A man standing in front of a garden and trees.

John Waters Has Still Got Some New Tricks Up His Sleeve

Seen in his summer stay, Provincetown, Massachusetts, John Waters wears a Paul Stuart blazer and shirt, his own. Photography by Sophie Elgort. Grooming by Ali Scharf. 

When I ask John Waters why it has taken him until this late in history for him to write and publish his first novel, he replies: “Well, there were 16 feature films in there.” There have also been several nonfiction books. (Though he admits “nonfiction” might not be an entirely accurate way to describe his 2014 memoir Carsick: John Waters Hitchhikes Across America). So indeed the first surprise about Liarmouth: A Feel-Bad Romance is that it is a “debut novel,” as publishing marketing speak would have it, itself. But the real eye-openers in Liarmouth, an uproarious and unrelenting exercise in enchanted invention and shameless perversion, lie on every page. One wishes there were already a portmanteau handy to describe it—“perversion” doesn’t quite work.

At the age of 76, Waters resides beyond the forces of the market and our current ideas about what counts as classy or important. He is an institution, his films are canonical, and it’s an understatement to say that his work has changed American culture and expanded the spectrum of modern taste. He says that he now attends screenings of Pink Flamingos with audiences filled with young people who were first shown the film by their parents. With Divine’s climactic consumption of dog feces to the tune of “(How Much Is) That Doggie in the Window?” to Cookie Mueller fucking a chicken, the 1972 film was once banned in several countries and rated NC-17 upon its rerelease in 1997. Now it’s been enshrined by the Library of Congress and the Criterion Collection.

The resistance his work used to encounter (all that banning and moaning) and his underground beginnings—putting on screenings of his films in Baltimore bingo halls and recruiting amateur actors from his local fan base—might be why, when asked about the difference between writing a novel and making a film, Waters refers not so much to the manner or form of creation (do novels allow you to imagine the unfilmable?) but to matters of reception, specifically the risk of censorship. Today there is the specter of the sensitivity reader, the bugaboo of writers everywhere that has emerged within the publishing industry over the past decade to say tsk, tsk to unpublished works and prevent them from offending the masses. But to Waters’s surprise, when his publisher sent Liarmouth to a sensitivity reader, they simply never heard back.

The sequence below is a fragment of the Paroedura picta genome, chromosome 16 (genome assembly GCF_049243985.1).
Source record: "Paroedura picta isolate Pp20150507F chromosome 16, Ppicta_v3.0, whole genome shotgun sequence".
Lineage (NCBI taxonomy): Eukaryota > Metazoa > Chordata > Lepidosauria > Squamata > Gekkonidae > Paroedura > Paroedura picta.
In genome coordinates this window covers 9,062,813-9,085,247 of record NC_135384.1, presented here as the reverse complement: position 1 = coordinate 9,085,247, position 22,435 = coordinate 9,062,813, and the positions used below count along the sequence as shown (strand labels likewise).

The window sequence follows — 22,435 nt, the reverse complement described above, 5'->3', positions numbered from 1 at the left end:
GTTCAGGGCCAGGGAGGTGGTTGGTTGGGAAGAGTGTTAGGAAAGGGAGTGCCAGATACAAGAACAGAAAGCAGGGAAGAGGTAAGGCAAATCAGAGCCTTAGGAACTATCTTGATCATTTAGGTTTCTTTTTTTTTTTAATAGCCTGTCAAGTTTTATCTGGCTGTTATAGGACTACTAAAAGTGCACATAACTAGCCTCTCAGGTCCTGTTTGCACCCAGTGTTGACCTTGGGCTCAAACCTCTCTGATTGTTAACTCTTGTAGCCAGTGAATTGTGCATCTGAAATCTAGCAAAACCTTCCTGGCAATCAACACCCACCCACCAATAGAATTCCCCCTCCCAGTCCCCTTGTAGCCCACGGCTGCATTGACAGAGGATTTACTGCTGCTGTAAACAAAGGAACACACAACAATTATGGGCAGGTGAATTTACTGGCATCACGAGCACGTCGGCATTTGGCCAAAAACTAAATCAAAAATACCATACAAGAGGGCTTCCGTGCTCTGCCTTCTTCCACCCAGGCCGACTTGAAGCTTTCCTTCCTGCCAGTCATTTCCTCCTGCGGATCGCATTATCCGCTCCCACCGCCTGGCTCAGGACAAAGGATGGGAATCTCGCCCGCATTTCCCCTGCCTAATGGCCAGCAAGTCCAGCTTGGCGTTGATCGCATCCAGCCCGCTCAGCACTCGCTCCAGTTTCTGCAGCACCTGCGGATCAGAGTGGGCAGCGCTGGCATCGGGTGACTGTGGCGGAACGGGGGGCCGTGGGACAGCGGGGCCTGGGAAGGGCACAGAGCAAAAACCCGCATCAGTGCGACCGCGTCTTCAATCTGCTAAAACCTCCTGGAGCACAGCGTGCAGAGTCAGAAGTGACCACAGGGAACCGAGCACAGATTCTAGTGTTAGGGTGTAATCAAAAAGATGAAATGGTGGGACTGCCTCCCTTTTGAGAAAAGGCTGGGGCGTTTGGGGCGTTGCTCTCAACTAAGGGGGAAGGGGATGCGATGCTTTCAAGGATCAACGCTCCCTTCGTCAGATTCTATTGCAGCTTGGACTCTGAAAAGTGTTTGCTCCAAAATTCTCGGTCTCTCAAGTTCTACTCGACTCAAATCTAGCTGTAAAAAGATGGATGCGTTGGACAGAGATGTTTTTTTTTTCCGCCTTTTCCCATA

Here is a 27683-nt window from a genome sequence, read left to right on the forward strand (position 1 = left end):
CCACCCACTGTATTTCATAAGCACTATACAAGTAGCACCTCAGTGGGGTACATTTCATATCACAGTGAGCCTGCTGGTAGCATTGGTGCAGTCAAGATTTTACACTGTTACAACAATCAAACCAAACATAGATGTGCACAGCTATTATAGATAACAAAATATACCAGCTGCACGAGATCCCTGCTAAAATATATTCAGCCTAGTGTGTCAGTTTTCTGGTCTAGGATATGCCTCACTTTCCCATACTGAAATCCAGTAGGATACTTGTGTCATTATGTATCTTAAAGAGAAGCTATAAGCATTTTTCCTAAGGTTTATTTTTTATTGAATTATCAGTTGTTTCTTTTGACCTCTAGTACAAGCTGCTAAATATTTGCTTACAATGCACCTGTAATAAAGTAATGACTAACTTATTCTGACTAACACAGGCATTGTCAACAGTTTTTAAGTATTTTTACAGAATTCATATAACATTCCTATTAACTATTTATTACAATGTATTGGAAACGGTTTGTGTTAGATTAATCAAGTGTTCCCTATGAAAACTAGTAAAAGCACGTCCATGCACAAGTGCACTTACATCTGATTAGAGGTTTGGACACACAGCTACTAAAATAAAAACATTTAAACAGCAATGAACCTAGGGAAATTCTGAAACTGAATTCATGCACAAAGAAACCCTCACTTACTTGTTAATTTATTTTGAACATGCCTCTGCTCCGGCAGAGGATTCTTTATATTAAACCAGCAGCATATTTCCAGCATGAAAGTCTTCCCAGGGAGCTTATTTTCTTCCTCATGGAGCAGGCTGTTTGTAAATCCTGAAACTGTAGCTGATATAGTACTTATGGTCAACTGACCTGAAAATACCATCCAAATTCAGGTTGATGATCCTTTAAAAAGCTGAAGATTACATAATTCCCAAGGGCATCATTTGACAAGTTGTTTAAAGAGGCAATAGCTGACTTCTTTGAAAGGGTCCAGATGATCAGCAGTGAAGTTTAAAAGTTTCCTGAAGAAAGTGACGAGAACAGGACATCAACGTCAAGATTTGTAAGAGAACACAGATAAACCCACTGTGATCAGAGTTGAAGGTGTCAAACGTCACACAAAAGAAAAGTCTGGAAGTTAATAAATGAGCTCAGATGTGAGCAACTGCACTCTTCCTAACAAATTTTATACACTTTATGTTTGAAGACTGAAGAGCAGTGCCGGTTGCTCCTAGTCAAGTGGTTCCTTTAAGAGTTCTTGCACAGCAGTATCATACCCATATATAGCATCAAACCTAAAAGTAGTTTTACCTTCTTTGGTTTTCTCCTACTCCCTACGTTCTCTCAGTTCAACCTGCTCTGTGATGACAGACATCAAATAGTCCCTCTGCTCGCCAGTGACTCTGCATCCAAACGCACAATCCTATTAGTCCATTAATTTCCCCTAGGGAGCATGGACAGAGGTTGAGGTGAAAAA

The same might not be said for insensitive or nonsensitive readers of Liarmouth. Though many of its characters are mean—even vicious, murderous—its presiding spirit is the opposite of mean-spirited. Marsha Sprinkle, its titular heroine, is a kleptomaniac and a pathological liar. She’s a petty thief, and is easily the most cinematic of the novel’s characters; beautiful, glamorous, malignant to a point, and given to adopting quick new disguises. After one of her heists is caught on a surveillance camera at the Baltimore airport, a nationwide womanhunt ensues. Marsha flees up the Eastern Seaboard, bound for Provincetown, where she hopes to murder her estranged husband and the father of her child.

A man standing on a dock with a woman behind him.
Waters wears a Brioni shirt, Elie Balleh blazer, his own pants, Manolo Blahnik shoes, and Vehla sunglasses.